Breast milk is universally regarded as the ideal source of nutrition for infants. It is rich in essential nutrients that promote healthy growth and development, as well as natural antibodies that protect newborns from disease.

Breastfed babies have a lower risk of developing allergies, asthma, respiratory infections, and gastrointestinal issues. They also have a reduced likelihood of obesity and chronic diseases later in life.

Challenges of breastfeeding

While breastfeeding is natural, not all new moms are able to feed their babies. Most problems – such as difficulty in latching, ‘lazy’ babies, insufficient milk supply and sore nipples – can be overcome with the help of health professionals, support groups and patience.

But for moms of babies born with cleft conditions, the challenges may be much greater. Owing to structural abnormalities in the lip or mouth, infants born with a cleft lip or palate may not be able to latch onto the breast to create a seal. They may have difficulty sucking or swallowing, leading to an increased risk of milk inhalation and aspiration pneumonia. If the child has a cleft palate, milk may escape through the gap in the roof of their mouth into the nose.

Lack of support for mothers of cleft babies

Seeing milk trickling out of your baby’s nostrils is extremely disturbing and upsetting for a new mom. Even more so, if you weren’t aware of the cleft.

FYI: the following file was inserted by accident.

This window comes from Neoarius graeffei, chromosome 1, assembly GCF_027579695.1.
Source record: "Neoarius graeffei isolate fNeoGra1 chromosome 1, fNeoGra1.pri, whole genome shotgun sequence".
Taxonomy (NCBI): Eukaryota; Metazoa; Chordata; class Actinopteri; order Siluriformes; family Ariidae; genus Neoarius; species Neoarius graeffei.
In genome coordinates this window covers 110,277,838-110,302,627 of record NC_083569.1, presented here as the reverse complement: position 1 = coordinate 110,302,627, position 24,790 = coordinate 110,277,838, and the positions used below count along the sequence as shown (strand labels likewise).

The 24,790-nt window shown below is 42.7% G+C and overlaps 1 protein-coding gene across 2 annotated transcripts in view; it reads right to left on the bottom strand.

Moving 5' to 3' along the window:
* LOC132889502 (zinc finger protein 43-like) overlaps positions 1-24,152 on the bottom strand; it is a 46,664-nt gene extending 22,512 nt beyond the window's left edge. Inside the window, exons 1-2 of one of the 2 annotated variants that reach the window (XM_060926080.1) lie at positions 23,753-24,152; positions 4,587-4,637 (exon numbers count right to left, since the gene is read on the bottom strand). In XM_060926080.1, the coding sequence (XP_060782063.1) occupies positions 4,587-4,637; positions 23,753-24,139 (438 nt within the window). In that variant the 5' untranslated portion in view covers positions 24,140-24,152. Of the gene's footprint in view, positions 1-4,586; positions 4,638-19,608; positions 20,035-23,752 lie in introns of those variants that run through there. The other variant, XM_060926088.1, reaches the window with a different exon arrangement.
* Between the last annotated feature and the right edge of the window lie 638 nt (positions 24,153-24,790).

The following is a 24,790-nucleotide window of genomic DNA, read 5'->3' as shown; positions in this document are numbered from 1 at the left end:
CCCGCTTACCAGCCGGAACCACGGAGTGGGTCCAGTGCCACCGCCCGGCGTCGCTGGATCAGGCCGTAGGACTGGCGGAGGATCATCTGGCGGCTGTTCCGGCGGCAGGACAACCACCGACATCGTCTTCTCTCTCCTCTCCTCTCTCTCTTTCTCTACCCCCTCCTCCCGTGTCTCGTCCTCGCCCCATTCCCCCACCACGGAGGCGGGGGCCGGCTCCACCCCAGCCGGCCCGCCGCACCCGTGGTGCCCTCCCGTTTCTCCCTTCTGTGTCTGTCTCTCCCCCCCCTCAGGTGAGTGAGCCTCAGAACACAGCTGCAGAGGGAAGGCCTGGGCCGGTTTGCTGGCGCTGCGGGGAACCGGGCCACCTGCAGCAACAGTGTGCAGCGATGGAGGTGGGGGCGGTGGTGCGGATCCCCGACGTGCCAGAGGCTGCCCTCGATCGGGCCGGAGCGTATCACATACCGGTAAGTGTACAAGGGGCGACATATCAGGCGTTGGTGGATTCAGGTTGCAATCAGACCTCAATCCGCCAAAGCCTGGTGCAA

Sadly, this can be the case in under-staffed hospitals, particularly in underprivileged, rural areas. Moms may get very little information or support before being discharged from hospital. This can result in inadequate milk intake, poor weight gain, and frustration for both baby and mother.

Cup feeding

In resource-poor communities, cup feeding is a safe alternative to breastfeeding. Unlike baby bottles and teats, cups are much easier to keep hygienically clean, reducing the risk of gastroenteritis. If the mother is able to express her milk, cup feeding is just as beneficial as breastfeeding.

We tend to think bottle feeding is the only alternative to breastfeeding. In fact, drinking from a cup or spoon is completely natural for babies – even prem and newborns. It’s ideal for Infants with cleft conditions.

Danger of malnutrition

According to the Global Burden of Disease Study (GBD),  children with untreated cleft conditions are more than twice as likely to be underweight. In 2020, world wide nearly 600,000 children younger than 5 years were living with clefts, and of those, 200,000 were underweight. Sub-Saharan Africa and South Asia have the highest rates of underweight and malnourished children with cleft.

This creates a Catch-22 situation, where children need cleft surgery in order to improve their nutritional intake – but in order to receive surgery, they need to be a healthy weight.

At Operation Smile, we provide a holistic care programme to ensure that babies and children are ready for safe surgery. All potential surgical candidates are screened to very high standards.

If children are underweight, their parents receive information and support to improve the child’s overall health and nutrition. Those who don’t pass the screening process first time around are encouraged to return when the child has picked up weight.

When Fatima and Youssef brought their 1-month-old daughter, Janat, to Operation Smile Morocco in March 2020, she had lost half of her birth weight. Her cleft conditions made it impossible for her to eat properly, and her parents began to lose hope that she would survive.

Watch how despair turned to hope with the help of Operation Smile.

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